NEWS
April 11, 1990 | By Jonathan Storm, Inquirer Staff Writer
If you want to sit quietly and read a book, don't go to a Talmudic library. It will be full of Jewish men in yarmulkes rocking back and forth and shouting - even singing - at each other. Vocal activity, we are told in The Talmud and the Scholar (tonight at 9 on Channel 12), is one of the underlying precepts of the Talmud, the huge book of Jewish law. "The student is commanded to say its words out loud," explains Rabbi Adin Steinsaltz. But the singing? "The Talmud says, whoever learns without singing, the learning isn't worth very much," says another teacher.
NEWS
January 19, 2005 | By Kristin E. Holmes INQUIRER STAFF WRITER
Roland Mushat Frye, 83, of Strafford, an English literature scholar awarded the Bronze Star during World War II, died of complications from heart disease Thursday at Waverly Heights retirement community in Gladwyne. Dr. Frye combined his expertise in literature, theology and art history to produce thoughtful tomes on subjects such as imagery in the works of John Milton, feminist language for God, and creationism. He wrote 10 books and hundreds of scholarly articles, frequently exploring religious topics.
NEWS
April 23, 2010 | By Claudia Vargas INQUIRER STAFF WRITER
A stockroom sorter. A business owner. An English professor and scholar. A poet. A gardener. Norman T. Gates, 95, of Haddonfield, held those titles and more. And he remained active in scholarly work until a few days before he died. Mr. Gates, a man who knew reinvention well and was never too old to excel in new passions, died of an aneurysm Saturday, April 17, at Marlton Rehabilitation Hospital. He was born in New York City and moved with his family to a farm in Reading when he was about 5. After graduating from Wyomissing High School in 1931, Mr. Gates enrolled at Dickinson College.
1 | 2 | 3 | 4 | 5 | Next »
ARTICLES BY DATE
NEWS
May 7, 2014 | BY JOHN F. MORRISON, Daily News Staff Writer morrisj@phillynews.com, 215-854-5573
IN THE ORTHODOX Jewish community of Northeast Philadelphia, one of the most revered figures was Rabbi Aaron Felder. He was not only a great scholar but also a loyal friend who was always available to help anyone, Orthodox or not, and he could tell a good joke. Far from the kind of scholar who stays immersed in books, studying arcane texts, Rabbi Felder liked to get out of his synagogue and engage the life of the city. "He was a man of the world," his longtime friend, Rabbi Solomon Isaacson, told the Jewish Exponent . Felder, for many decades the spiritual leader of B'nai Israel-Ohev Zedek at Castor and Solly avenues in the Northeast, died Friday at age 70. "No. 1, he was a scholar," Isaacson said.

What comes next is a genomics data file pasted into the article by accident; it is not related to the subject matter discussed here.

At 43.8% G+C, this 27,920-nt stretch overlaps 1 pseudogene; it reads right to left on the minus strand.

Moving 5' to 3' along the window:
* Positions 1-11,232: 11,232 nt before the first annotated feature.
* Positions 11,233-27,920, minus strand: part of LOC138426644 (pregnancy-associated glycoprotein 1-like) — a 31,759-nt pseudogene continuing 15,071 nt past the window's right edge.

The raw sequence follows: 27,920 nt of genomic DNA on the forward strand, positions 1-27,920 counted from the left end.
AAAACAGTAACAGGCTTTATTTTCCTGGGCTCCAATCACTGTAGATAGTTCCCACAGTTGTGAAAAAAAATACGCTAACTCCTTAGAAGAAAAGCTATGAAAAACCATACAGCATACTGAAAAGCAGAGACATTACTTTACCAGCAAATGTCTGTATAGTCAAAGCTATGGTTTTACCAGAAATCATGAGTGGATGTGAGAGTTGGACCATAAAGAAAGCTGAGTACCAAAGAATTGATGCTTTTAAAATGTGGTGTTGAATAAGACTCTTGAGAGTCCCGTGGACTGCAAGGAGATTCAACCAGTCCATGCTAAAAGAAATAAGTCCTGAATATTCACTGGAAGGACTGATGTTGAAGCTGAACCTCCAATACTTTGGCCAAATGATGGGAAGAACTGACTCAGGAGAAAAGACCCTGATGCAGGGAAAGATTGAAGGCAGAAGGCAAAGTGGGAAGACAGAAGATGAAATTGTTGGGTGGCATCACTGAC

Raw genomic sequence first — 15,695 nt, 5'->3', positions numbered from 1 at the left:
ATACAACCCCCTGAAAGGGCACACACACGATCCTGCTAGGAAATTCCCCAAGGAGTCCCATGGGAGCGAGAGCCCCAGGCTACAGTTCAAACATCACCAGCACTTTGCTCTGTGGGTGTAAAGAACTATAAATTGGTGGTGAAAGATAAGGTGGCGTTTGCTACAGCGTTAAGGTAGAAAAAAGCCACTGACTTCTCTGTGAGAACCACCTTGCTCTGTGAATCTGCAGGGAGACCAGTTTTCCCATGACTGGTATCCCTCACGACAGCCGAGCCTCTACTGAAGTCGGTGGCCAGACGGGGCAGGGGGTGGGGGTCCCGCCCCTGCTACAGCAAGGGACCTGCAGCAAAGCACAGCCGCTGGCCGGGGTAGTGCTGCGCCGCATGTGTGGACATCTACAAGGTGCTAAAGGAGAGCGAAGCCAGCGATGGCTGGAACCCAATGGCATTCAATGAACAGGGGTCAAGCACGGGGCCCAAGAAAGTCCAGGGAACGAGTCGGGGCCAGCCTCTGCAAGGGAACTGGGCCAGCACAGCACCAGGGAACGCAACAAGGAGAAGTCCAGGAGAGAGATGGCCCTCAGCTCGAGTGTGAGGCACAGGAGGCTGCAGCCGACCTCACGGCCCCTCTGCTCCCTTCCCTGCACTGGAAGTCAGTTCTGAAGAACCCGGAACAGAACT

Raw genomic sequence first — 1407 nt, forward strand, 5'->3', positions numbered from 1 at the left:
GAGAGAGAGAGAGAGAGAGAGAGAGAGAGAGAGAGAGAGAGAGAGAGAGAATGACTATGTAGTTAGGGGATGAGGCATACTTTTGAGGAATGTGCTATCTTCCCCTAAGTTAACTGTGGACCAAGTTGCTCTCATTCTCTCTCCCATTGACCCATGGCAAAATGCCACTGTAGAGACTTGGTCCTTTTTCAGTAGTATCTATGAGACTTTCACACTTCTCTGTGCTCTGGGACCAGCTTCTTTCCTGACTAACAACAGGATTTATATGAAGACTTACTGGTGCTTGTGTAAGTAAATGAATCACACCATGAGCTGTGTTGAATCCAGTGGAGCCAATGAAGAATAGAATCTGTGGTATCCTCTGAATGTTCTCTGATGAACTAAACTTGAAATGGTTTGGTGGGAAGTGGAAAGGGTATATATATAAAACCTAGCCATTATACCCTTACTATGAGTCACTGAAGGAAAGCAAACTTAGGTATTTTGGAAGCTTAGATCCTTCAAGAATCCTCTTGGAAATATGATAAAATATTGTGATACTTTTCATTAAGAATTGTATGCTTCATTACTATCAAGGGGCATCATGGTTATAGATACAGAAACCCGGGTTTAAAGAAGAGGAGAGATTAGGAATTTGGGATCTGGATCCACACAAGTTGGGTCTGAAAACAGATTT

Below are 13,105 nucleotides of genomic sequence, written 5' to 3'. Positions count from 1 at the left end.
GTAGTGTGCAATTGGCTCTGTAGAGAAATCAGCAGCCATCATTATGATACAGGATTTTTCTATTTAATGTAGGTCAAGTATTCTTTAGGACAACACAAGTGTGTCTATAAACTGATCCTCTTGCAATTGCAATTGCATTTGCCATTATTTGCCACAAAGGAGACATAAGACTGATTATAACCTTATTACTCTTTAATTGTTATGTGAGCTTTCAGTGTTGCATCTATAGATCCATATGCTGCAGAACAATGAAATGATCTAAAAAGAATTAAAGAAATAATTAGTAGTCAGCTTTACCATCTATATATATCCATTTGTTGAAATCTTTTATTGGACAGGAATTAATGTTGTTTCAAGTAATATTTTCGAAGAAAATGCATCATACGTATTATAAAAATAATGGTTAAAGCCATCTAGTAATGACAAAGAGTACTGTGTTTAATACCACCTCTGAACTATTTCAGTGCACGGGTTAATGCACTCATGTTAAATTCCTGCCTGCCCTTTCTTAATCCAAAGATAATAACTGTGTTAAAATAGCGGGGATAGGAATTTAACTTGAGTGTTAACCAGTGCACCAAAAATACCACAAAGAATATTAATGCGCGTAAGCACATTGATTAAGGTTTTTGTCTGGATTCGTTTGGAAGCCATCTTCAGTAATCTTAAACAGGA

NEWS
April 15, 2014
IT WASN'T exactly "When Harry Met Sally" when Haleh met Shaul. Haleh Esfandiari and Shaul Bakhash are both Iranian, both highly and Western-educated, but Haleh is Muslim and Shaul is Jewish. When they planned to marry almost 50 years ago, before the Iranian Revolution turned the clock back to the Bronze Age, their families were shocked, says Shaul, but they got over it, says Haleh, "when they realized how much we loved each other and what sensible people we were. " They were married in a civil ceremony in Vienna in 1965.
NEWS
March 14, 2014 | By Edith Newhall, For The Inquirer
Before his 2005 move to Charlottesville, Va., where he died Monday, Feb. 3, at age 90, University of Pennsylvania professor Thomas P. Hughes was a familiar presence in Chestnut Hill, bicycling to and from the early service at the Church of St. Martin-in-the-Fields, or buying crackers and cheese for the intimate gatherings of neighbors and Penn colleagues he hosted at his house on Millman Street. It wasn't just any house. Dr. Hughes' home was that icon of modern architecture known as "Mother's House," designed by Robert Venturi for his mother, Vanna.
SPORTS
November 27, 2013 | By Mike Jensen, Inquirer Columnist
Villanova women's basketball coach Harry Perretta couldn't help but needle forward Jessica Wamala when he put her into Sunday's basketball game against Lafayette. "Can you stop thinking about stuff and go in the game for a minute?" Perretta remembers asking her. Perretta has done a lot of things in his long career, but he'd never had the chance to tell a Rhodes Scholar to get in the game. On Saturday, Wamala had been in New York, interviewing for the most prestigious postgraduate fellowship program in the world.